Peter Bailey from the South African National Union of Mineworkers (NUM) was the next questioner to be called. Sir John Parker said it was good to see him. Peter replied that it was not good to see Sir John. Peter said that, while acknowledging the interventions made by CEO Mark Cutifani regarding the South African gold mining industry’s responsibility to former mine workers, he had hoped that last year would have been the last year he had to come to the company’s AGM. He said he was tired of seeing the board. Nonetheless, it looked as though he would have to come back again next year. The initiatives taken by Mark Cutifani had not brought anything tangible. The fact that we continue to see black miners with silicosis dying and there is still an argument about why we should or should not compensate them is a major concern to the NUM. Peter said that what made him believe he would have to come back next year is that the company had not made any mention of the issue of former mine workers dying of silicosis in this year’s AGM. This led Peter to question the mandate that Mark Cutifani has in the process he has embarked on with the union. He asked how much longer discussions would have to continue while miners continue to suffer, live in abject poverty, die, and be stripped of the human dignity of being able to provide for their families. He asked, “Are we getting closer to a resolution? If so, why has this not been mentioned in this AGM to prepare shareholders for tightening their belts a bit to put this issue to bed?”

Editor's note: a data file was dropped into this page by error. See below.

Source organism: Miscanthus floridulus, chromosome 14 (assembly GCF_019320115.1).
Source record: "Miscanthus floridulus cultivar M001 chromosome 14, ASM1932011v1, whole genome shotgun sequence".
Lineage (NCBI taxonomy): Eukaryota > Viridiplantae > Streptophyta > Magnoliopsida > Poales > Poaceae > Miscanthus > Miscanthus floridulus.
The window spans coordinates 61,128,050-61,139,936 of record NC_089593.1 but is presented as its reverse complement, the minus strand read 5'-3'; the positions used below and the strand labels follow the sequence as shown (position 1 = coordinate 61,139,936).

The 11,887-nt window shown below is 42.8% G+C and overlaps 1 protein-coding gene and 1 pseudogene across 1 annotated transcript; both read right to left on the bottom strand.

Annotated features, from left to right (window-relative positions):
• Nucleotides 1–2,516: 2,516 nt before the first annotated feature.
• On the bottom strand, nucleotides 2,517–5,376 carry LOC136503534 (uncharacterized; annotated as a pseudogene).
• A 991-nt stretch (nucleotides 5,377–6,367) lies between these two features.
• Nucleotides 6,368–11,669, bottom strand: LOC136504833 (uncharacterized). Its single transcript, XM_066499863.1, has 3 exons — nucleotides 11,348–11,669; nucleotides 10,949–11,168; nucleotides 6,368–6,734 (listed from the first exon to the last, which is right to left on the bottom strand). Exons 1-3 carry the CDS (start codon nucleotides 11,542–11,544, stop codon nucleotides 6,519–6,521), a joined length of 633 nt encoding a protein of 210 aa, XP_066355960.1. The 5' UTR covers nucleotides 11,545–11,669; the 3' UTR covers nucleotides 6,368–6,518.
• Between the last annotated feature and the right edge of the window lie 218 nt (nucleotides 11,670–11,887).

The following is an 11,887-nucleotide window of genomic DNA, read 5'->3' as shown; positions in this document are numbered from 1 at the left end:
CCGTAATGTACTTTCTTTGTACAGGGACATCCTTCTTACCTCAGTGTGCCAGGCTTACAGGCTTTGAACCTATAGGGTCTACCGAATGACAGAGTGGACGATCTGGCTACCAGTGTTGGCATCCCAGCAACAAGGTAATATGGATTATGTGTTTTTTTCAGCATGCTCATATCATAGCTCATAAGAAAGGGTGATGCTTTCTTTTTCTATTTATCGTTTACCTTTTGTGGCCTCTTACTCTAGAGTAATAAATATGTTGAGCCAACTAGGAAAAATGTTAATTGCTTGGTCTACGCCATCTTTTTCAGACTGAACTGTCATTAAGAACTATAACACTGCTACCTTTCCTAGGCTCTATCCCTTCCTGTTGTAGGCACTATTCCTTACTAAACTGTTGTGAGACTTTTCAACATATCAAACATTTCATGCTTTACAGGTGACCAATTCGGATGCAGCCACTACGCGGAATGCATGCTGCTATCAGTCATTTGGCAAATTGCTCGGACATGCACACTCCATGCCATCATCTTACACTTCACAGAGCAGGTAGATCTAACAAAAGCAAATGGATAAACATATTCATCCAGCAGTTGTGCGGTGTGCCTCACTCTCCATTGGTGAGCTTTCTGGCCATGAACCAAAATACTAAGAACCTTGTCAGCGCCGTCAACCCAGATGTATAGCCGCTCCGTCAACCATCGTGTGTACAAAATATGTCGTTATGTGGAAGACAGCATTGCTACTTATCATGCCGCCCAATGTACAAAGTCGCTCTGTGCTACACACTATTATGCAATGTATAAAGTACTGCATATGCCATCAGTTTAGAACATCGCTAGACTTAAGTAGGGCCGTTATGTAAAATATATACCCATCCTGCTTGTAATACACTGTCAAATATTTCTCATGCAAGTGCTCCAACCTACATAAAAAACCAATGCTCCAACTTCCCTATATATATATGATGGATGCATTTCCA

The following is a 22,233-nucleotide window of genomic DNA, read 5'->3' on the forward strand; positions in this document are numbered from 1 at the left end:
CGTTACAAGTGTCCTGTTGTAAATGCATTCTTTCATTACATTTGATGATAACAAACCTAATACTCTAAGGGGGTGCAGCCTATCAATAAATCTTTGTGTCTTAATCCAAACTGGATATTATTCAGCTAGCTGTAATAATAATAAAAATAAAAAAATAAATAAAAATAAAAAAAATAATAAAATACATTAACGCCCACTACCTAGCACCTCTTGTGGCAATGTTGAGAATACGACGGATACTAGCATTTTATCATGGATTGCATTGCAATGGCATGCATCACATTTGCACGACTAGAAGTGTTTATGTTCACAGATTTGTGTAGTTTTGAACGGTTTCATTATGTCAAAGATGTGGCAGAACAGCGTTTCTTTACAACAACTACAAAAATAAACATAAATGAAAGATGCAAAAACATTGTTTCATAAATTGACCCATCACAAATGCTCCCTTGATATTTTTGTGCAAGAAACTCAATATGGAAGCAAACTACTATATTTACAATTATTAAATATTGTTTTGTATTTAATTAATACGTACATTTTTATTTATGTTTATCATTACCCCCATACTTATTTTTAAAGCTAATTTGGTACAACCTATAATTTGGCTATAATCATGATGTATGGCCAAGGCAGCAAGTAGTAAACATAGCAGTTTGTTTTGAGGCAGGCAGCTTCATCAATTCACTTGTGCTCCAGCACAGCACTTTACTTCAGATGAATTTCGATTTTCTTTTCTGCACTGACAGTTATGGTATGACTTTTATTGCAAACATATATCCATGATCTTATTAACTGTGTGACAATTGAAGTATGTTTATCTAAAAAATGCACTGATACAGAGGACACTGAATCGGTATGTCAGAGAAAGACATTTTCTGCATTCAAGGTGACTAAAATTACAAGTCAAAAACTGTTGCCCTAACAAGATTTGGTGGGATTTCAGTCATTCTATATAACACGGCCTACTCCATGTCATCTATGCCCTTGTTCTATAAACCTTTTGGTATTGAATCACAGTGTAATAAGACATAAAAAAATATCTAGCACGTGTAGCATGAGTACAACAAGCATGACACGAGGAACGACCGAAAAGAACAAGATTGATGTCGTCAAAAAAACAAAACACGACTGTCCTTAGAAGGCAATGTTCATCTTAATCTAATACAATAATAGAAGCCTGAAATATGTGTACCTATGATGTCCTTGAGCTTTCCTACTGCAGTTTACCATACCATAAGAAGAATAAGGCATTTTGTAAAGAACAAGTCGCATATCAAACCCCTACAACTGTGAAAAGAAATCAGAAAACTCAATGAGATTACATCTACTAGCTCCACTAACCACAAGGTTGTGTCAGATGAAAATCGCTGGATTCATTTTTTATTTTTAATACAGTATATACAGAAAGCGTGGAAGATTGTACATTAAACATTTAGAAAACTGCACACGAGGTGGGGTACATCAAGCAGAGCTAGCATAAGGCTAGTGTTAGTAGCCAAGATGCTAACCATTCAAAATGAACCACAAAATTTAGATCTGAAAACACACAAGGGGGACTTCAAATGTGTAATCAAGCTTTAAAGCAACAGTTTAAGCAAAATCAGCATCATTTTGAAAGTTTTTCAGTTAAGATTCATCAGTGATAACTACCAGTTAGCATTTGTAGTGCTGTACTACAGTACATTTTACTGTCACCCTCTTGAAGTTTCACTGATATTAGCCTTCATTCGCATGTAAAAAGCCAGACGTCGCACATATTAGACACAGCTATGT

Sir John Parker replied, “Thank you for the gracious way in which you have raised the point. You know better than most that the issue of silicosis is difficult and emotive and at times our perspectives differ with different stakeholders. Anglo American cannot be expected to take responsibility for the whole of the mining industry, given that some thirty mining companies were named in some of the legal actions.” He assured Peter that the board was very concerned for those miners who have contracted silicosis and want miners and ex-miners who have silicosis to have compensation which is “fair and sustainable for the industry”. He said that the company had introduced health support for miners in remote areas of the country and took care of several of the cases that NUM had brought to it, and did so on a voluntary basis. He said that the joint objective is to find a solution for all miners and ex-miners. It cannot be quick given the number of miners, mining companies and law firms. Mark Cutifani had embarked on this exercise with the backing of the board. He mentioned that Peter’s efforts would surely guarantee him a place in heaven.